Now, I need to get all this stuff into the public repository. So, I went to the github GUI on my local machine, made a new repository, pointed at the local folder I just uncompressed that .xar/.zip file into.  Once that’s done, you can make your first commit–in my case, I called this “Added xar contents.” You can see that (basically first commit–the earlier one is set up automatically [I think] when you create a new repository) here:

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Local git clone folder and the Windows GUI with commits visible

So, your stuff’s up there for folks to see and make edits to. You can choose to incorporate these edits (commits) or not as you work on your project and push those edits to the cloud through the github GUI by using the handy check boxes that will appear. (I’ll try to remember to put a picture of that here, too.)

Remember: you’ve now got two copies on your local machine, and one copy that is sort of like “swing space” between your machine and the cloud–that’s what’s on github. This means you’ve got three pens/paddocks/corrals for your app, and now you can juggle. Sorry for the mixed metaphors there, but you get my point. Here’s an image of the workflow I’m using:

 

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My workflow

I just made this up, but I think it shows what I’m doing. Normally, the flow between A. and B. is pretty seamless, but the app may need to be reinstalled when you’rve accepted edits to configuration or controller files. To do this (and note, this will work for any app if you have it in .xar form–pretty cool, huh?), open build.xml from the local github synch folder in oXygen, and run the transform scenario; this calls oXygen’s copy of apache ant, which is “a Java library and command-line tool whose mission is to drive processes described in build files as targets and extension points dependent upon each other. The main known usage of Ant is the build of Java applications.” Basically, it’s a compiler, I think. When you run that from oXygen, you’ll be left with a tidy new .xar file in your github synch folder, which you can then add via the eXist package manager. Neat, huh?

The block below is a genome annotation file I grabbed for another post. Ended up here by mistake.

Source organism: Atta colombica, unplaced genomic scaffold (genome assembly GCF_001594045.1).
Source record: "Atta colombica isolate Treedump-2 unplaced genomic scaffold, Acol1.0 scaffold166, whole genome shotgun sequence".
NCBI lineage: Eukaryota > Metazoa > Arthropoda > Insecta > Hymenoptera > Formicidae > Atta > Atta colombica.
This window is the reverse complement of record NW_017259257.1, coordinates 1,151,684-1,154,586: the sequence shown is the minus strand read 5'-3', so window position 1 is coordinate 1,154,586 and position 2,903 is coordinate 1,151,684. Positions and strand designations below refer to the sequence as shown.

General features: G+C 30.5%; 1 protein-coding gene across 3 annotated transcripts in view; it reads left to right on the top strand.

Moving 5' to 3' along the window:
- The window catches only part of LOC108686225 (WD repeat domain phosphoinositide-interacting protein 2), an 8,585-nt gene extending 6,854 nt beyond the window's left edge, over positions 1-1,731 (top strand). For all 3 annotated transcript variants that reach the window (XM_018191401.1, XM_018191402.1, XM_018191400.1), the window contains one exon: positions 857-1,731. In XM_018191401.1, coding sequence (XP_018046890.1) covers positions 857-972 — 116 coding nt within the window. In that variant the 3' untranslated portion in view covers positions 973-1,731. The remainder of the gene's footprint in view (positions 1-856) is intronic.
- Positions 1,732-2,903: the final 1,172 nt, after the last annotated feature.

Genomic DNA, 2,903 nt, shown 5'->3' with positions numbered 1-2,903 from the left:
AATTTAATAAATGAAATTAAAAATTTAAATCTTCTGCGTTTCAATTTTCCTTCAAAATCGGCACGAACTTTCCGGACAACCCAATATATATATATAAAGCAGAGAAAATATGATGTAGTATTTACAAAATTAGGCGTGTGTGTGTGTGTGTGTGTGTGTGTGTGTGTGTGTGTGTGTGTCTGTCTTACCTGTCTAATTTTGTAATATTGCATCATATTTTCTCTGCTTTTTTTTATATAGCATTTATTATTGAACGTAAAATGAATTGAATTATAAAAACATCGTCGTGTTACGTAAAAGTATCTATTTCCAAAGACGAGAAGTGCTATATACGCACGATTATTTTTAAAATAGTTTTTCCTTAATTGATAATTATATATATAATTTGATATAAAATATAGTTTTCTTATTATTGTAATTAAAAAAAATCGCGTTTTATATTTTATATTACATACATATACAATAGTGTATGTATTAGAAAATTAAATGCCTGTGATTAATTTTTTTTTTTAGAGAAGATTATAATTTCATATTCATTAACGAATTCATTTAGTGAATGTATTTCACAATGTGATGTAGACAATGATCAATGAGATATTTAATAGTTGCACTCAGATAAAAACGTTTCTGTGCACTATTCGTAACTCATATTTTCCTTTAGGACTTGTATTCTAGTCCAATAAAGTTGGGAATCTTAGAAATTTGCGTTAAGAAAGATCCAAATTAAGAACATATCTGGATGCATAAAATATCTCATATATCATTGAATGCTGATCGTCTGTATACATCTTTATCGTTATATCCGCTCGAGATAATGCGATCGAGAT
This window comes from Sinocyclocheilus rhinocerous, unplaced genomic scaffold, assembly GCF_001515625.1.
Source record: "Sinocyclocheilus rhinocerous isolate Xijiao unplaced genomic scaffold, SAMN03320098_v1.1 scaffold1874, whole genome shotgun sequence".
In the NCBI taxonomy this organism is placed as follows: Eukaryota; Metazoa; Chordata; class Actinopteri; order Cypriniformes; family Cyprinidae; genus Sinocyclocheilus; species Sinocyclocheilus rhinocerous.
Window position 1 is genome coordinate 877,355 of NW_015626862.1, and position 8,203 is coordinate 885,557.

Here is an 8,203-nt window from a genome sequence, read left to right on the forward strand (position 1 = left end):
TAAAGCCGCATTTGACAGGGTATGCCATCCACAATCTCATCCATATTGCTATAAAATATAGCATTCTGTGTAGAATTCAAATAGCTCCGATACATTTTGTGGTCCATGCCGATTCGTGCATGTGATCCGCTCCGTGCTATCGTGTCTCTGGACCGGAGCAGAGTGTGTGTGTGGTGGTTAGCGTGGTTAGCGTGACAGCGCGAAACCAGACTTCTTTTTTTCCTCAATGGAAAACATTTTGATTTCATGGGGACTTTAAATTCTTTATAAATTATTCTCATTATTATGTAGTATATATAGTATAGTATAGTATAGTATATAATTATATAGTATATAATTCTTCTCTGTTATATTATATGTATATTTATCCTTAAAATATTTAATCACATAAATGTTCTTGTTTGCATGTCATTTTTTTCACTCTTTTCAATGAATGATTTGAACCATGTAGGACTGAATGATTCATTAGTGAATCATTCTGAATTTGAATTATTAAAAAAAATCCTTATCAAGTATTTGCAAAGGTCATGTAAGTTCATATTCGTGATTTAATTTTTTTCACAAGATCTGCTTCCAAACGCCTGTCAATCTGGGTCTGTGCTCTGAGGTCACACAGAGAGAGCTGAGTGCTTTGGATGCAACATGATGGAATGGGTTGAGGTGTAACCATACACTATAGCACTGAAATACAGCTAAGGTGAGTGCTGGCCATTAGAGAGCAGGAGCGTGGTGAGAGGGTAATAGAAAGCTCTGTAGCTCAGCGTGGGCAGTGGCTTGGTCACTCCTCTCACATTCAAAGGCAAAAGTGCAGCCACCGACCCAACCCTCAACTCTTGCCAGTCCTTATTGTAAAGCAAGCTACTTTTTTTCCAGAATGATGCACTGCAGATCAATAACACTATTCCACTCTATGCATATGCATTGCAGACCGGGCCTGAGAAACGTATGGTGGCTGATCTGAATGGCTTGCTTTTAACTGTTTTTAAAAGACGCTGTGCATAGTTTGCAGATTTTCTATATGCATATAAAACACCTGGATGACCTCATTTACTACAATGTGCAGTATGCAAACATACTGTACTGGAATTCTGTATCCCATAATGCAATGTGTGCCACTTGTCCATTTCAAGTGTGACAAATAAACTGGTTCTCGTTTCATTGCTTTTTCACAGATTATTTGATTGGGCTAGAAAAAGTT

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Building an .xar file from oXygen

I did all this and re-opened the NiC app–and look, the edits made to the controller.xql and app.xql files for search functionality have taken effect! I now have basic search functionality within the titles, heads, and paragraphs in my xml files.

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Full-text search for “probability”

It would be weird if this worked fully, though–clicking on the title produces an error, because apparently the app is calling part of the outline function, which I deleted as there is no need for an outline with these short .xml files.

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A new error!

This just gives me a new problem to solve. Onward!